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    That was a really easy to understand explanation of phantom types. thanks.

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      It would be interesting to know WHY the compiler complains about unused type parameters in the first place. PhantomData seems like a strange workaround at first.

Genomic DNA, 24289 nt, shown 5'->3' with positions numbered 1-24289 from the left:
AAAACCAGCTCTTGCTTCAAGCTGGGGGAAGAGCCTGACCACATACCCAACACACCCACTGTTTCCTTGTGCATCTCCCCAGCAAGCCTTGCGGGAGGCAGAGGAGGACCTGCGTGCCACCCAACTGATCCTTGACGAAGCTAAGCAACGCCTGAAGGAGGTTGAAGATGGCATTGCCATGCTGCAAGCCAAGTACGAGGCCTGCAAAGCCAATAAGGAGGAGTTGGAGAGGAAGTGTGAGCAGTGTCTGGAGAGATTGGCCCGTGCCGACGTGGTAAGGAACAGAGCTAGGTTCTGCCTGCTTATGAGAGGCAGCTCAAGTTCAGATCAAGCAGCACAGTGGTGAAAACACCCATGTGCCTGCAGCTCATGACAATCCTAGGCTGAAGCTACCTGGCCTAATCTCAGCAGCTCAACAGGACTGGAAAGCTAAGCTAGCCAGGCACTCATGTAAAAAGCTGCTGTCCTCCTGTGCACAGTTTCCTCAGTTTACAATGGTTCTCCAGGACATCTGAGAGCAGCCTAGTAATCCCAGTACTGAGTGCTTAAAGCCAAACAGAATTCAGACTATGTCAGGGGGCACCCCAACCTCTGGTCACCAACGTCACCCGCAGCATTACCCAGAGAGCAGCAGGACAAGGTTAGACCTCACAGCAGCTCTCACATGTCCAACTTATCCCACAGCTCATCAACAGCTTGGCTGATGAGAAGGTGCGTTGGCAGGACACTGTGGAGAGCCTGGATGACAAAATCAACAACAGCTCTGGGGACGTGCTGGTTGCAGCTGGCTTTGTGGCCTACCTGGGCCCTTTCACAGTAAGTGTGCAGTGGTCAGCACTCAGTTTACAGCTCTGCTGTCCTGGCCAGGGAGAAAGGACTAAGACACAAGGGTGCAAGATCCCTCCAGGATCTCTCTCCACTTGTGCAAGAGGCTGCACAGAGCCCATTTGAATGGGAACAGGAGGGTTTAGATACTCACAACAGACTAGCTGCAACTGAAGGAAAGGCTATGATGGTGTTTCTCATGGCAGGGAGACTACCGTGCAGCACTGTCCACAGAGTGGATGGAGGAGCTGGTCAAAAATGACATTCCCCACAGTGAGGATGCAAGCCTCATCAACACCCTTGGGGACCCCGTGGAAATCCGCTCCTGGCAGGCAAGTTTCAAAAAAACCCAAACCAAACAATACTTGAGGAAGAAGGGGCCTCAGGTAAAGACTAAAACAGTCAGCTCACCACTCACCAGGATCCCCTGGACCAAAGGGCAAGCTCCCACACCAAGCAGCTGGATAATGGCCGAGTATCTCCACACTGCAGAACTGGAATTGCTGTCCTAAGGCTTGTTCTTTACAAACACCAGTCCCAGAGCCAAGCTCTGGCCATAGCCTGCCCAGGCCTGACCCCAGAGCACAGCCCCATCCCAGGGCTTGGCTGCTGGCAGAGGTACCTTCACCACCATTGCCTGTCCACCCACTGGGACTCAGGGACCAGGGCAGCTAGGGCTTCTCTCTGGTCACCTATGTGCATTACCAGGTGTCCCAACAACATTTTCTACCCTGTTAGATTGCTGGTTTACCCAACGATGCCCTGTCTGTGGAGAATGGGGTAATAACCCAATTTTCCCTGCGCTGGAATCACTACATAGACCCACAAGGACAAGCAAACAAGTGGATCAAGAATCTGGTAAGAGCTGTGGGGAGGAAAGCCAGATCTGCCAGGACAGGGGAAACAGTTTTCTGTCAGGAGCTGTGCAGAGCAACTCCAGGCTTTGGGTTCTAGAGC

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        The Haskell dimensional library does a great job of using phantom types to represent all physical units in a consistent and compatible way, which allows different units to be combined additively if they are the same and multiplicatively by keeping track of what the resulting units would be. It does this with seven type level natural numbers representing the power that each physical dimension is raised to, so a watt is represented with the units 'Dim 'Pos2 'Pos1 'Neg3 'Zero 'Zero 'Zero 'Zero or length^2*mass^1*time^-3 (with all the units, in order, being length, mass, time, electric current, thermodynamic temperature, amount of substance and luminous intensity). It also tracks at the type level if units are metric or non-metric. When your type system is expecting you to do actual work using it, and not just use it to annotate things for other humans to read later, you can get the compiler to do a lot of work for you, and tell you when you messed up the maths